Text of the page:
Dozens of people have been displaced from their homes in southwestern Ontario as firefighters continue to battle a growing blaze following a major house explosion Wednesday night.
A vehicle slammed into a home in London, Ont., just before 11 p.m. Wednesday, setting off the blast, and a woman has since been charged with impaired driving, police said.
Investigators believe the vehicle hit a gas line.
Police confirmed Thursday morning that no one was in the home at the time of the crash, adding the building was completely destroyed in the explosion.
Seven people — including four firefighters and two police officers — were taken to hospital. One firefighter is in serious condition and the other people received minor injuries.
Daniella Alexandra Leis, 23, of Kitchener, Ont., was arrested and charged shortly after the incident, according to police.
Investigators said the fire is still active and has spread to several houses.
A spokeswoman for the city said about seven homes were “severely impacted” by the fire and about 100 residences have been evacuated.
London officials said in a statement that some of those displaced by the incident have been put up in hotels.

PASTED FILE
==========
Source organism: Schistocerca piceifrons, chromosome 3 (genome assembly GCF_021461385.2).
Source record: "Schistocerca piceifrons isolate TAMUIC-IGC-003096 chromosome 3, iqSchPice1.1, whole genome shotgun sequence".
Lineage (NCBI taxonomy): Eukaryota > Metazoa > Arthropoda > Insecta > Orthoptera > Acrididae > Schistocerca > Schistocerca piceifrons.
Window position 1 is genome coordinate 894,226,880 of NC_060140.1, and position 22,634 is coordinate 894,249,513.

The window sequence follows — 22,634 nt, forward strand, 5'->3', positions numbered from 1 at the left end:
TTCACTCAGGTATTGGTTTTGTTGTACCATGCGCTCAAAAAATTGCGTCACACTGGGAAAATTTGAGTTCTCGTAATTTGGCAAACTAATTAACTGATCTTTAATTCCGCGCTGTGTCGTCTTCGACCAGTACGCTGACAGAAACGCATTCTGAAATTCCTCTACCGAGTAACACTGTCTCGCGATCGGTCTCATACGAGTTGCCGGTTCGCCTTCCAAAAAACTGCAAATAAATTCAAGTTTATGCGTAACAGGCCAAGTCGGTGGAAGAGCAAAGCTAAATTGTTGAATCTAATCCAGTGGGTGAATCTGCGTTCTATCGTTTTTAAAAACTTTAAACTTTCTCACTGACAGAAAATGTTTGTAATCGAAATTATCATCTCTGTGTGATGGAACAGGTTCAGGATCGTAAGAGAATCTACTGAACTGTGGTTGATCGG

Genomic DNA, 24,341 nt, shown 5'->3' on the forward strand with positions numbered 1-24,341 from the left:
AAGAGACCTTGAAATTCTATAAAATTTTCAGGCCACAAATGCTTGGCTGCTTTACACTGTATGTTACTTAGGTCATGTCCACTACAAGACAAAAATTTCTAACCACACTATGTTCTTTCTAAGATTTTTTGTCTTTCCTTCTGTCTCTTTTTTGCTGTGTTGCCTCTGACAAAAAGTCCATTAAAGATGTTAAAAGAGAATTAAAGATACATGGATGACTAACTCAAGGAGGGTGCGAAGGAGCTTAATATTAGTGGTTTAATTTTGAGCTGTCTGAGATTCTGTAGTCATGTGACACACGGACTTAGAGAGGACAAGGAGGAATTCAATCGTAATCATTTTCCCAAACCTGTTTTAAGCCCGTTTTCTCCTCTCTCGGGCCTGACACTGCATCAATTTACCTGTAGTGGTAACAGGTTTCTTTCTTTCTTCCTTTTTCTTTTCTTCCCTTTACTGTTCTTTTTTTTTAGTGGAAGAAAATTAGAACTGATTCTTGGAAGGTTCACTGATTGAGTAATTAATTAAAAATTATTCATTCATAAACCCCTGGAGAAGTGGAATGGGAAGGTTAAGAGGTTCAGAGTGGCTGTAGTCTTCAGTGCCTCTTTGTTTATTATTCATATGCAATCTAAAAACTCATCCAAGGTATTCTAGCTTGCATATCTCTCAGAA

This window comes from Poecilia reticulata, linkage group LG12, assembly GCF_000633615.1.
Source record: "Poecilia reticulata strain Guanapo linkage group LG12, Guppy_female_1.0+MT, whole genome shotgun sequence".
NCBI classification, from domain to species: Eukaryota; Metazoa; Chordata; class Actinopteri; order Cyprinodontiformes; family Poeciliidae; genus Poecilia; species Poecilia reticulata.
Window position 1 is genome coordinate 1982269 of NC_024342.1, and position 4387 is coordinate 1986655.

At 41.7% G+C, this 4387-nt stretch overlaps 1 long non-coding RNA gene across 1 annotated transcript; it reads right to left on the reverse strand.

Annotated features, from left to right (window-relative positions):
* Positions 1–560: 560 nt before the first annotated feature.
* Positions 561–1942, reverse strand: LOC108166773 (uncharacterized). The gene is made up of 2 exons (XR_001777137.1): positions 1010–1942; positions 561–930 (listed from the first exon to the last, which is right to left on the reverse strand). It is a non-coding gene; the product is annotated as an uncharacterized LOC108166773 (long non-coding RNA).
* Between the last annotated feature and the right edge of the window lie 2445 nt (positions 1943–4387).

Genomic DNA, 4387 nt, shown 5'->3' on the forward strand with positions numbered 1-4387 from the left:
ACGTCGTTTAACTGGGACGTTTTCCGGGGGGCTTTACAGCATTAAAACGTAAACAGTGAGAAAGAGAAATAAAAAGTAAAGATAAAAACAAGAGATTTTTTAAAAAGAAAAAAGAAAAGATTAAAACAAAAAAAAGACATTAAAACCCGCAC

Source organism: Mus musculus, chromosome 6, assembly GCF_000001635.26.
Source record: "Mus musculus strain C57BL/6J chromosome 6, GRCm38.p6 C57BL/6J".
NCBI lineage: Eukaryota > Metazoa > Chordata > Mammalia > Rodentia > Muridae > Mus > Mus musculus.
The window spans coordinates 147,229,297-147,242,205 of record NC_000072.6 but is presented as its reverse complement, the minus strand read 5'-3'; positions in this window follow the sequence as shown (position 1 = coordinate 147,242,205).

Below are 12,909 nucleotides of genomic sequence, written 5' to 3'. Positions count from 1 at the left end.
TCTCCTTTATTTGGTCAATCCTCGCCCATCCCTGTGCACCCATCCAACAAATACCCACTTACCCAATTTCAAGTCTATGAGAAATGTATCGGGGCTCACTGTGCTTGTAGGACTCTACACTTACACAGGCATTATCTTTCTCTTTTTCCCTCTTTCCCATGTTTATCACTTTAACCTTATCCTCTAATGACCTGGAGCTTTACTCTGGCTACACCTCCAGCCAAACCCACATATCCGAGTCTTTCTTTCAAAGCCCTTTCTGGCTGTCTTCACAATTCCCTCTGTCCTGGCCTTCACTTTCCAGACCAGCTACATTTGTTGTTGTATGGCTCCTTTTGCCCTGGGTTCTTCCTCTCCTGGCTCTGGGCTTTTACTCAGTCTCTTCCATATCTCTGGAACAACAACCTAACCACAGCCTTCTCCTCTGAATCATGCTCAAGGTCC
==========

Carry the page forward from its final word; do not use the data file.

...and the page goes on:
Investigators expect to be on scene for several days.
Keara-Lynn Douglas said she was watching TV around 11 p.m. when she felt her house shake.
She went outside and saw an orange glow a few blocks away and she drove to where the explosion occurred. As she drove up to the scene, Douglas said she saw large flames engulfing a few homes.
“One of the homes was completely gone,” she said. “There was just debris everywhere.”
She said a small group of people gathered and first responders arrived at the scene. “It brought everybody to tears. It was insane,” she said.
City councillor Jesse Helmer said he lives near the blast and initially thought a tree fell on his house.
“Then I went outside and saw a huge plume of smoke and fire going up into the sky,” he said.
Helmer said a community centre was immediately opened for displaced residents and other residents dropped off food and water.
“It’s important that we get together as a community,” said Helmer. “Everyone is really coming together to put up some donations and things that people will need because some of these people have lost everything.”
The Canadian Press